Departing Long Beach Airport we rose thousands of feet into the air, looking down upon the famous and magical coastline that makes Southern California one of the most popular destinations in the world. This shot was a sunrise with a particularly cloud-covered departure.
At the bottom the giant marina and harbor at Newport Beach, of the most affluent places in the world. Further off we see Laguna Beach, Dana Point and down the coast to San Clemente. From ten thousand and more feet it all blends together to make for a magnificent sunrise. It's a magical coastline, made more so by the early morning sun..
Saturday, March 21, 2015
Morning hot air balloon flight over Albuquerque. We arrived at 6:00am and signed our releases. An hour later we had helped set up the basket and balloon and found ourselves aloft at some 3000' above the surrounding terrain. A spectacular sunrise over Sandia peak cemented the experience in our memories.
Friday, March 20, 2015
“When we're connected to others, we
become better people.”
― Randy Pausch
If you're on the road enough and open to the opportunity, you can meet some truly fascinating people when you're traveling.
On an airliner you are confronted by the unknown. It is a lottery to determine who you will be seated next to, and even the best of circumstances can result in abject silence, with practically no words exchanged. Nothing unpleasant, just no communication.
Other times -- and this is where it's hard to gauge -- you might be seated next to a chatter mouth and want nothing more than to chew your arm off and move away.
So it really depends on the vibe and response you receive, and trying desperately hard not to be either the chatterbox or the cold fish yourself. I usually busy myself with my iPad during the boarding process. Posting Boarding Shots and other observations on either Twitter or Facebook, while the other folks are clamoring over the last remaining overhead spots.
I've had some real winners and some truly embarrassing losers sitting next to me. I believe I've already recounted the story of the woman who demanded a wheelchair, but also was capable of standing up in the airplane seat to rummage around in the overhead. Not once, but twice. Or the man who kept audibly texting with someone even though the attendants had noted, several times, that the doors were closed.
But this isn't about them. This is about the cool people I've talked to during our lives' brief cloverleaf, whether it was for one or maybe two hours max. Enjoyable chats, often entertaining and even educational in most circumstances.
On one flight, from Phoenix to Long Beach I began chatting with the woman next to me as we taxied from the terminal to the runway. I asked if Long Beach was her final destination -- you never know if you're seated next to someone visiting family, on business, or simply returning home.
She shook her head and said "No, I'm just passing through. I have to pick up a laser and head for Fresno".
After a moment to internalize what she'd said, I told her a lot of us have that opinion of Fresno, but she probably wasn't going all Terminator on the place. She laughed and let me know she was a medical laser repair person, and that she travels the West Coast at a moment's notice to fix lasers in hospitals and plastic surgery clinics. With that we were off the runway and headed for Long Beach, talking the entire way.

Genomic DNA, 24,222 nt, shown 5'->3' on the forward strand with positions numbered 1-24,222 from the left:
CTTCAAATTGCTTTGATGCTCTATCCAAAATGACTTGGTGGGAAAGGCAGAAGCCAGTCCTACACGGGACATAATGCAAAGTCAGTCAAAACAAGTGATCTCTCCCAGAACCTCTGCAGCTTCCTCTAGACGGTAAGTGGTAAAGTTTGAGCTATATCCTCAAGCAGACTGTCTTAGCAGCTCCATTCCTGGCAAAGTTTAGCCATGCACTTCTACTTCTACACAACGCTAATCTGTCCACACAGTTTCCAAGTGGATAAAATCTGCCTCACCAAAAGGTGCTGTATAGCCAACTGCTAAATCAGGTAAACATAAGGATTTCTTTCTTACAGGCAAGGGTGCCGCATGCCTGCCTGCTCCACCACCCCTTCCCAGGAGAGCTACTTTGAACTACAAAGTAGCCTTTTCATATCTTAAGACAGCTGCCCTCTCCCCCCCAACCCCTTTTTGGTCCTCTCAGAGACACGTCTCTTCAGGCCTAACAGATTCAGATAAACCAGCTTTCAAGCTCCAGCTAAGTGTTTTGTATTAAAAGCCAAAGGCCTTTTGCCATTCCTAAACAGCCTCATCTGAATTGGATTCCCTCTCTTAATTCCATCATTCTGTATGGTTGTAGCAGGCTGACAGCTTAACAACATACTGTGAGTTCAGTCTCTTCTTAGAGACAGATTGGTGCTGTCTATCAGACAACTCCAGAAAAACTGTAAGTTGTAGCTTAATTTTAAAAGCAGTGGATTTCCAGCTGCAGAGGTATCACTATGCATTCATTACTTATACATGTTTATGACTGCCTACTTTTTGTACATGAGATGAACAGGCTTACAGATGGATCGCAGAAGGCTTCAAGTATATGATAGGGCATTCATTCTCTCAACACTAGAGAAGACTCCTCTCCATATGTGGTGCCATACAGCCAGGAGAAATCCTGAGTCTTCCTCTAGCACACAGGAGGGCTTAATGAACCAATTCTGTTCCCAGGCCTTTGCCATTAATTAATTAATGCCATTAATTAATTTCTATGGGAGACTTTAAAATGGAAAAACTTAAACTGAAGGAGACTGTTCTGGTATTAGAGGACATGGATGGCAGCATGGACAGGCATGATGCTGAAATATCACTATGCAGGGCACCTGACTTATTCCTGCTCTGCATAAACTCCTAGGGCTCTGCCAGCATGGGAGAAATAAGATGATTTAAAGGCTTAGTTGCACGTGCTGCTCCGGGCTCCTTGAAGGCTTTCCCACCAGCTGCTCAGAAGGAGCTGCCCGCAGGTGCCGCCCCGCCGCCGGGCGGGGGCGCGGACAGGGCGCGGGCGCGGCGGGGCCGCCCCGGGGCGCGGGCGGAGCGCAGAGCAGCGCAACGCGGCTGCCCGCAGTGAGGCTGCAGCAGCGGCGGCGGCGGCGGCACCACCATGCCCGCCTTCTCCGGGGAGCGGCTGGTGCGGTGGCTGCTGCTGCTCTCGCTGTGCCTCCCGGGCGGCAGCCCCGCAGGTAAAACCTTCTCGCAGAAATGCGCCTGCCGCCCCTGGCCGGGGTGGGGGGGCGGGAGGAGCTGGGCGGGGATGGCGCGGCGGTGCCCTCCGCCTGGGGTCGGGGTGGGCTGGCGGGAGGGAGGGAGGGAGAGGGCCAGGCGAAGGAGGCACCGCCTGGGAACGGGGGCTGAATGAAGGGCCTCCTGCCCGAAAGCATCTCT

On a short hopper from Great Falls to Salt Lake City I had the good fortune to sit next to a highly respected cancer specialist. As we talked about other topics, the subject of my wife's battle with Leukemia came up, and he was extraordinarily giving with his thoughts and support. Again, it was one of those situations where you don't want to intrude, but we had a wonderful wide-ranging conversation of which his advice was just a portion.
|"Hi There, come here often?"|
My automotive bent was satisfied on a flight from Salt Lake to Orange County when I found myself seated next to a dealership-relations executive from Hyundai. Both my wife and I drive Hyundais (mine is the red sports couple seen in some of my desert photographs), so it seemed a natural to talk about the operations and upcoming plans for the make. I was able to extend my appreciation for our local dealership as well as understand a bit more about where some of the models are headed -- nothing from an insider basis, but just details about what is publicly known. Again, a far-ranging and enjoyable conversation.
|There's always the in-flight literature...|
Air travel is nobody's idea of a picnic. Even if you're in First Class or a seasoned traveler there are aspects of flying you just learn to live with -- boarding, for example. So finding those moments when it can be made into something special are the precious ones, the ones we all seek and enjoy when they occur.
A chance encounter has been the subject of many a novel or film or storytelling. And for the brief time your life intersects with a complete stranger's, is the time when something truly enjoyable can occur.
|"A dream to some...a Nightmare to others!"|
Thursday, March 19, 2015
Wednesday, March 18, 2015
An observation platform juts out from the north side cliffs overlooking the Hoover Dam (background). Hundreds of feet straight down.
I won't be doing this job any time soon -- even just taking the photograph gave me a little vertigo.
The only "Mobile Historic Landmark" in America, Cable Cars are a fundamental part of the fiber of the San Francisco character. I cannot imagine it being the same without the classic "clang" of the bells, or a visual cue identifying the below image as unquestionably the City by the Bay.
Tuesday, March 17, 2015
It was our first trip to Paris. The night before we'd had a stunning dinner at a wonderful little restaurant which completely evoked the cliched but coveted image of a Parisian Bistro.
The next morning we caught our first train on Le Metro, riding to Trocadero station and the Palais de Chaillot. We ascended to the top of a grand staircase and walked up to this view -- our first ever -- of the Eiffel Tower. A profound moment, and one that lives in our memories.
Monday, March 16, 2015
A side street in the northern Manitoba town of Churchill. We were there for a few hours waiting for our transfer out to the Tundra Buggy Lodge.
We wandered the streets for a while, reveling at the rugged beauty of the town before find lunch in a nearby diner -- where I promptly lost a crown while eating a cheese sandwich. Good way to start our adventure on the tundra!
Sunday, March 15, 2015
How many places can you go in this world and look down into a smoldering caldera?
Hawaii Volcanoes National Park, for one. This is the prime vent for the Kilauea volcano. Less than a month after this shot was taken an explosion rocked the far wall, initiating a new eruption sequence in the park.